What is R-value for Spray Foam Insulation vs. Fiberglass Insulation?

Posted on: November 21st, 2012 by

Being in the Chicago spray foam insulation market, this question comes up a lot when comparing spray foam insulation to fiberglass. To understand R-value, you need to understand the ASTM 518 testing performed in a lab AND how the materials actually perform in the real world outside of the lab. The effects outside the lab that are not incorporated into the testing include: thermal bridging, air movement, air infiltration, thermal mass, moisture content, solar radiation, and performance at various temperatures. What is tested is conduction of energy from one plate through the test material (insulation) to another plate. Conduction is one of three ways heat moves, convection and radiation are the other two which are not tested in R-value.

Studies done by independent research facilities funded by the US Department of Energy have shown that fiberglass loses 8% of its R-value before it’s installed. When perfectly installed with access on both sides of a stud wall to ensure all six sides of the insulation sit square and are in contact with all surfaces, fiberglass loses 11% of its stated value. When commonly installed it lost 28% of its stated R-value in a completed wall assembly. This study did include thermal bridging but did not take into account air infiltration, moisture, and greater temperature differences which would reduce this number even more.

Spray foam insulation has shown to eliminate air movement and air infiltration which address convective currents in the wall cavities along with moisture. When tested at greater extremes than the ASTM 518 calls for, spray foam maintains its R-value and as temperatures drop, spray foam insulation actually preforms better than its stated R-value. Spray foam also reduces the effects of solar radiation and when thought has been put into wall framing, thermal bridging can also be addressed making SPF a logical choice in super insulating homes.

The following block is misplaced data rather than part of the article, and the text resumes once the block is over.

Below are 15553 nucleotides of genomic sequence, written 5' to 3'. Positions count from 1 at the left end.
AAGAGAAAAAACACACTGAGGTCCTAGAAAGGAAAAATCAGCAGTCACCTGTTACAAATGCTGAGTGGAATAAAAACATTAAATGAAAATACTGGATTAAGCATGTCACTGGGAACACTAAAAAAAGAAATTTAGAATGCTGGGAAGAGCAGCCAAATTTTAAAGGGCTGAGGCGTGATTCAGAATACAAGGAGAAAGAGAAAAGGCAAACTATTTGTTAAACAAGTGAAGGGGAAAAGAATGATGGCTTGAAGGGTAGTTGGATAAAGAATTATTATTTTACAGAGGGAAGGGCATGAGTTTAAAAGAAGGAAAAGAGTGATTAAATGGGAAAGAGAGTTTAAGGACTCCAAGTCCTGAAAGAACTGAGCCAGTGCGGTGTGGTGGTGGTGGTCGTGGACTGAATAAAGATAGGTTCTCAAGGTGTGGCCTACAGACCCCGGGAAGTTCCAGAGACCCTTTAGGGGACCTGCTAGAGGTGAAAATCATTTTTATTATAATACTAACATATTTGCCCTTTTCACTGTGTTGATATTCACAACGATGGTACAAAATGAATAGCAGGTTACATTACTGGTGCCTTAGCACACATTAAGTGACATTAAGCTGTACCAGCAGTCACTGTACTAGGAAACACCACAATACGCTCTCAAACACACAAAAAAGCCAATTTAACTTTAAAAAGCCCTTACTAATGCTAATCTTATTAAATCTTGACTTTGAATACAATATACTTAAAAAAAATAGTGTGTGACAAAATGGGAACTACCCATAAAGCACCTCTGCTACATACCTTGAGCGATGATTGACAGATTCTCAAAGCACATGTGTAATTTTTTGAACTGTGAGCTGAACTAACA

R-19 Fiberglass actual performance with lower climate temperatures.

Loose Fill Fiberglass

Metering Chamber (F)

Climate Temperature (F)




















5 Responses to What is R-value for Spray Foam Insulation vs. Fiberglass Insulation?

  1. Sarah Wold had this to say about that:

    Adding insulation later on will be more expensive and difficult. Spray foam insulation is costlier but has a higher aged R-value and you can recoup you investment with savings.

  2. Alfonso had this to say about that:

    Its a meaningful post on spray foam insulation, great post and thanks for sharing.

  3. Dunkin had this to say about that:

    Great website, lots of great pictures and articles. Thanks!

  4. Teodoro Parch had this to say about that:

    Great information about how bad fiberglass actually insulates by just being installed.

  5. Que Jalo had this to say about that:

    This web site is really a walk-through for all of the info you wanted to know about spray foam and fiberglass insulation and didn’t know to ask.